Mircea Cărtărescu was born in Bucharest in 1956. After completing his studies in the Faculty of Letters of the University of Bucharest, he worked as a teacher of Romanian language and literature at a college-prep high school before being editor-in-chief of the literary magazine »Caiete critice« (tr. Critical notebooks). Since 1990, he has been a Ph.D. Professor for Romanian Literary History in the department from which he received his doctorate for a thesis on Romanian postmodernism. He has also taught at the universities of Amsterdam, Vienna and Freie Universität Berlin (Samuel Fischer course, 2010).
A member of the European Cultural Parliament and of the Romanian PEN Club, Cărtărescu had his literary debut with the poetry volume »Faruri, vitrine, fotografii« (1980; tr. Headlights, shop windows, photographs). His first work of prose, »Visul« (1989; tr. The dream), set in Bucharest in the 1960s and ’70s, tells of the adventures of childhood and youth, in which the boundaries between reality and unreality constantly shift. The unvarying narrative intensity, which charges even everyday places and objects, led a review in the magazine »Spiegel« to term the Romanian author a »Proust in a prefab high-rise«. Cărtărescu’s oeuvre has a broad spectrum. Among the 23 books he has published in Romanian so far are literary-critical essays like the essay, published in 1991, »Visul chimeric« (tr. The chimerical dream), »Parfumul aspru al ficţiunii« (2003; tr. The rare perfume of fiction), five audiobooks, the children’s book »Enciclopedia zmeilor« (2002; tr. Encyclopedia of dragons), three diaries, the book of stories »De ce iubim femeile« (2004; Eng. »Why We Love Women«, 2011), the long poem »Levantul« (1990; tr. The Levant), the novel »Travesti« (tr. Travesty), and the three-part novel series »Orbitor« (Eng. » Blinding«, 2013). In the volumes »Aripa stângă« (1996; tr. The knowing), »Corpul« (2002; tr. The body), and »Aripa dreaptă« (2007; tr. The wings«, 2014), Cărtărescu unfolds in the form of an autobiography, which he himself told an interviewer was unreliable, the history of his family in the era of the dictator Nicolae Ceauşescu. He combines the depiction of the often absurd-seeming prevailing conditions with reflections on writing, which Cărtărescu feels is so much a part of life that he coined the phrase »texistence« for himself. Here, too, the boundaries to the surreal are blurred, and the everyday menace of the secret police prepares the ground for nightmares and hallucinations.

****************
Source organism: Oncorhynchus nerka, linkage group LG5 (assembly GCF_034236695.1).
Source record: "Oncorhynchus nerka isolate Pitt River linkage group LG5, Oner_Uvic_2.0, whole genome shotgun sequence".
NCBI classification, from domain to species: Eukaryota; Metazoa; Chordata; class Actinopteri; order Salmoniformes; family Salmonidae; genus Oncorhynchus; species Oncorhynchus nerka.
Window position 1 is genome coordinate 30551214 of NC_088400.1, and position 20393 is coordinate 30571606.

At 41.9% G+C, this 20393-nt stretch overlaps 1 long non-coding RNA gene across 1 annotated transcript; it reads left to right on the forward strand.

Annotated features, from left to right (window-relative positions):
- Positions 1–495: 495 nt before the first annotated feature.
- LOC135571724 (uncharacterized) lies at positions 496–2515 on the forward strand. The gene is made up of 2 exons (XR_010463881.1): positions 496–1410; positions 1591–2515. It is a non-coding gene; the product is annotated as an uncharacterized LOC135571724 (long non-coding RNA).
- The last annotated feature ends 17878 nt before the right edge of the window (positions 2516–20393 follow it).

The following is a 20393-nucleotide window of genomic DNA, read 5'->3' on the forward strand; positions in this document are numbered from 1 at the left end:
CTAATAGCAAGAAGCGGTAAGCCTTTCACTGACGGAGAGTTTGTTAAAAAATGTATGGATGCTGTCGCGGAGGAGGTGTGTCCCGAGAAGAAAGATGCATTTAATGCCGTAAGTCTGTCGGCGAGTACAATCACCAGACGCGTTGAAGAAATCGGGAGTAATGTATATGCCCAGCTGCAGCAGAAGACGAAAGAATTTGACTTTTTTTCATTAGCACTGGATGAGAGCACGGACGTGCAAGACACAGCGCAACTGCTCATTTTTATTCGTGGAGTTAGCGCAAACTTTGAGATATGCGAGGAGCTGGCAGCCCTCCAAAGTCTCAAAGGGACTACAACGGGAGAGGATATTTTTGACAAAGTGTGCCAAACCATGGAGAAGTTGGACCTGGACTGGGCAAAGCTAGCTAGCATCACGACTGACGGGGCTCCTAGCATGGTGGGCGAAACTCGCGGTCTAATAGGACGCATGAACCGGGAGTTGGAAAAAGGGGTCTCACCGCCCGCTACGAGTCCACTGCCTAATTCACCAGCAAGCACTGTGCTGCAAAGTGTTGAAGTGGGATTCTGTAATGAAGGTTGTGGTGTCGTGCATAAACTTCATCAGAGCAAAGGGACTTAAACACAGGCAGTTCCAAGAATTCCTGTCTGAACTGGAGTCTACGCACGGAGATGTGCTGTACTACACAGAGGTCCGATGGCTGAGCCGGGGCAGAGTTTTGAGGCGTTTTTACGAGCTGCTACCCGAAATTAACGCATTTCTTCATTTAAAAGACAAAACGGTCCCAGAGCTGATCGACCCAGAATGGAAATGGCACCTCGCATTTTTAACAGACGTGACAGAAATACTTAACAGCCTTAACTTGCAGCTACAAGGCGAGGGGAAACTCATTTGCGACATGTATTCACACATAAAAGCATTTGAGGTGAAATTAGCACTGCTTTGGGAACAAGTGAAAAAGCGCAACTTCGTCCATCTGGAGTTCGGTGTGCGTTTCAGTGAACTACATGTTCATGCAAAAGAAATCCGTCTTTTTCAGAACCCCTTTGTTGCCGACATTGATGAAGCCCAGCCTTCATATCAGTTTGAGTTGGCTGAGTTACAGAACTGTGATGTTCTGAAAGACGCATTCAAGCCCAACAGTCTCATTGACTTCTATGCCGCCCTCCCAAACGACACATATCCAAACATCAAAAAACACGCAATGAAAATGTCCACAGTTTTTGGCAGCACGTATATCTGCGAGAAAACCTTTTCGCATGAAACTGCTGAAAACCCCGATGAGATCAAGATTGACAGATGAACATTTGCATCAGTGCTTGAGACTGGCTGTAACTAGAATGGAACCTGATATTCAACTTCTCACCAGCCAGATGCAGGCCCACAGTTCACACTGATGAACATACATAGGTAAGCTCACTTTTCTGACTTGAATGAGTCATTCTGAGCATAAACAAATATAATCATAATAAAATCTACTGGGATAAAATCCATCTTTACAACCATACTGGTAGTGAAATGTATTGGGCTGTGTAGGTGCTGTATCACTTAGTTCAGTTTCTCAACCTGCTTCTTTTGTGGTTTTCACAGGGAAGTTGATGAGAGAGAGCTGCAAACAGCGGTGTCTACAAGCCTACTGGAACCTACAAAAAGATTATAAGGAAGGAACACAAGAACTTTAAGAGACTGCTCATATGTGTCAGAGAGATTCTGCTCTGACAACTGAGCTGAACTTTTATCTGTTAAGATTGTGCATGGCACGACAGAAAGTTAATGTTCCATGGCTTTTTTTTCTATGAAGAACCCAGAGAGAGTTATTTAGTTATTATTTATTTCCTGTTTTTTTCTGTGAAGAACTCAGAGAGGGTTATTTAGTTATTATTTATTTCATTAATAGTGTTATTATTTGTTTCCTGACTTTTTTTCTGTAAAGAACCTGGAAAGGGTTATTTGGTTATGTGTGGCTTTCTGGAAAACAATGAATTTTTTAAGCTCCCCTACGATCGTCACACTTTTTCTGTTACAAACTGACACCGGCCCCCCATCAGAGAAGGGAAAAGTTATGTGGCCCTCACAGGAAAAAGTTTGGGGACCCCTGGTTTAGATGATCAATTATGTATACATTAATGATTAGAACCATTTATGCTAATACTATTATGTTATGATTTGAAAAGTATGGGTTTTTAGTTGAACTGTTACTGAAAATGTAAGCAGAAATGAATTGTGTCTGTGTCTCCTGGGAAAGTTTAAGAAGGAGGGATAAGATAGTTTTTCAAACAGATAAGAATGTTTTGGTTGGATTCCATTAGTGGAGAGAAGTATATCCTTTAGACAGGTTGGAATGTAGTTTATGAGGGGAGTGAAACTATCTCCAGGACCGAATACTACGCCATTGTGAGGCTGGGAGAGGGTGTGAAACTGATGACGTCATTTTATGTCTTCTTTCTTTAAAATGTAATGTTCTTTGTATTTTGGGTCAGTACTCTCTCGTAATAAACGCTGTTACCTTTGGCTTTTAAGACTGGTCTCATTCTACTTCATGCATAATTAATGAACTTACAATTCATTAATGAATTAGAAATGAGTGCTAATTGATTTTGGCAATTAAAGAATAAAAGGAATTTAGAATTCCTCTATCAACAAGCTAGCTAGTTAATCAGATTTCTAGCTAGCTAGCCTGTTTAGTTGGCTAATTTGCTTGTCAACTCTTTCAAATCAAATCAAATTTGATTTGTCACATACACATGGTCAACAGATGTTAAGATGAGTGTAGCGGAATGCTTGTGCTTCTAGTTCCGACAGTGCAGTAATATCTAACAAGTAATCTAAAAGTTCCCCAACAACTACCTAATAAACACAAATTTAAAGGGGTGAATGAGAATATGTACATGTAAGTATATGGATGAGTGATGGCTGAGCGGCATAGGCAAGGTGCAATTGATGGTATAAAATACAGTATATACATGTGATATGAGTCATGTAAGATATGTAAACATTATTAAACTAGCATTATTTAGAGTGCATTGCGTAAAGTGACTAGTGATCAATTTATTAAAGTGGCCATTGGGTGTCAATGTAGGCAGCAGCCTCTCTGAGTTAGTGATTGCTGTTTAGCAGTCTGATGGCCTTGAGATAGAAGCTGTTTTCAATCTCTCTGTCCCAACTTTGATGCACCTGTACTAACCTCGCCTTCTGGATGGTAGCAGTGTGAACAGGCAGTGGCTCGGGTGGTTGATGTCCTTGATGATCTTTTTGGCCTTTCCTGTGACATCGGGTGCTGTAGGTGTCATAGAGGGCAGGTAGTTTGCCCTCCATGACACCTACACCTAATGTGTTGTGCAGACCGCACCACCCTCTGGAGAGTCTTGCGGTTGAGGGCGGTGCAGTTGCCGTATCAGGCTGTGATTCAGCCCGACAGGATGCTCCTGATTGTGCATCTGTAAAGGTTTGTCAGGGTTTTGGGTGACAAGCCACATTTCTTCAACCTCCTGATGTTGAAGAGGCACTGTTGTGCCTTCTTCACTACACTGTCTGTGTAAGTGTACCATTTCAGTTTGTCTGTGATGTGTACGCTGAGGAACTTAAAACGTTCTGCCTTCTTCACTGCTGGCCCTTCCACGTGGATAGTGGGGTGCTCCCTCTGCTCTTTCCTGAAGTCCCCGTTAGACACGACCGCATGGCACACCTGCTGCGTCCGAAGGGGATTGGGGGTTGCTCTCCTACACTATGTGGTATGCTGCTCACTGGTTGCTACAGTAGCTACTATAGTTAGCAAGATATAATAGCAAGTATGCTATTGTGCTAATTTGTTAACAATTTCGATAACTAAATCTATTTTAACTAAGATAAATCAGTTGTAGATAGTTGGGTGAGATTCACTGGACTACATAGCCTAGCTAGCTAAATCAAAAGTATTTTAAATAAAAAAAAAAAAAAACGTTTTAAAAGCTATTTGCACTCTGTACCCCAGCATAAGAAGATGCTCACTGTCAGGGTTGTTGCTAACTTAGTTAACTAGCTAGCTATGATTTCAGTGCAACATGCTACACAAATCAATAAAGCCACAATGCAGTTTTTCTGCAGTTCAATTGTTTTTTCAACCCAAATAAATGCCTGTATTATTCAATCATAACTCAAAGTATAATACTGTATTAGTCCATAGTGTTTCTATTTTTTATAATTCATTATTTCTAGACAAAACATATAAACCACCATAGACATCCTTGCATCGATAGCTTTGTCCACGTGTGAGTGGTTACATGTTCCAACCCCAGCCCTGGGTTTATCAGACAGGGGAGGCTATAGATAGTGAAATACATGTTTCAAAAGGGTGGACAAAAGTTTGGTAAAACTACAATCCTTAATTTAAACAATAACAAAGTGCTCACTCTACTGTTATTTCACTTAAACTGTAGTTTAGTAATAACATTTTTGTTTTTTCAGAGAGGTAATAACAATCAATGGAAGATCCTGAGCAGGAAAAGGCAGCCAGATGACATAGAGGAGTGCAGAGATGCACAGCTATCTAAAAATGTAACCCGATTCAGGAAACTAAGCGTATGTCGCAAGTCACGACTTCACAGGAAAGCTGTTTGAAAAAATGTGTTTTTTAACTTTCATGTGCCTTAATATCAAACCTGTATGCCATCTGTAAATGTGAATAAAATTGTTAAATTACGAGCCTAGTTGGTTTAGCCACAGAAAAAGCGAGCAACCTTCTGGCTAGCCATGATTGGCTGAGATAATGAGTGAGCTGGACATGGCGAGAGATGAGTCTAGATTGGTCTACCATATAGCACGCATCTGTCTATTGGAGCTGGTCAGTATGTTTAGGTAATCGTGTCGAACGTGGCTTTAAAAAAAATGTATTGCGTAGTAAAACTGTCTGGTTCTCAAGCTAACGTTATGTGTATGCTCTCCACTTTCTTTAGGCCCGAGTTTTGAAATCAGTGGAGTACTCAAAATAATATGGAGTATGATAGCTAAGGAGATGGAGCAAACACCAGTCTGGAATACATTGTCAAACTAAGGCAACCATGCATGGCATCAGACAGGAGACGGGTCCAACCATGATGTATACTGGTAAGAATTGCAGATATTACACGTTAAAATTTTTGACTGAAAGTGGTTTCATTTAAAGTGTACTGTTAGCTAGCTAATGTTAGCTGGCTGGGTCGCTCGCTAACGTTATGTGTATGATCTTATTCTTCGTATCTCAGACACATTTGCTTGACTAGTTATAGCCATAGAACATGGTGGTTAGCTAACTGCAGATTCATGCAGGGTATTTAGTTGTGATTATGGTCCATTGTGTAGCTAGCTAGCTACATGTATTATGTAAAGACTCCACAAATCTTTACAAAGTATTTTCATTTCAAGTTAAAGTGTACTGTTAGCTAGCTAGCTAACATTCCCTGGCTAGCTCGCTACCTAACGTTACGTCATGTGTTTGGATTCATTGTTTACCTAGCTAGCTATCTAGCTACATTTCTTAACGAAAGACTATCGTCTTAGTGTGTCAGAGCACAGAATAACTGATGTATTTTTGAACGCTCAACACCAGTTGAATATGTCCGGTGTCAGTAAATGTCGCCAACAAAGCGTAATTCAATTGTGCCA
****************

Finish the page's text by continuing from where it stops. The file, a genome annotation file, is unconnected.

The press has repeatedly treated Cărtărescu as a potential Nobel Prizewinner. He won the International Prize for Literature (Haus der Kulturen der Welt, Berlin, 2012), the Spycher-Leuk Prize (Switzerland, 2013) und the Leipzig Book Prize for European Understanding for his trilogy (2015). He lives in Bucharest.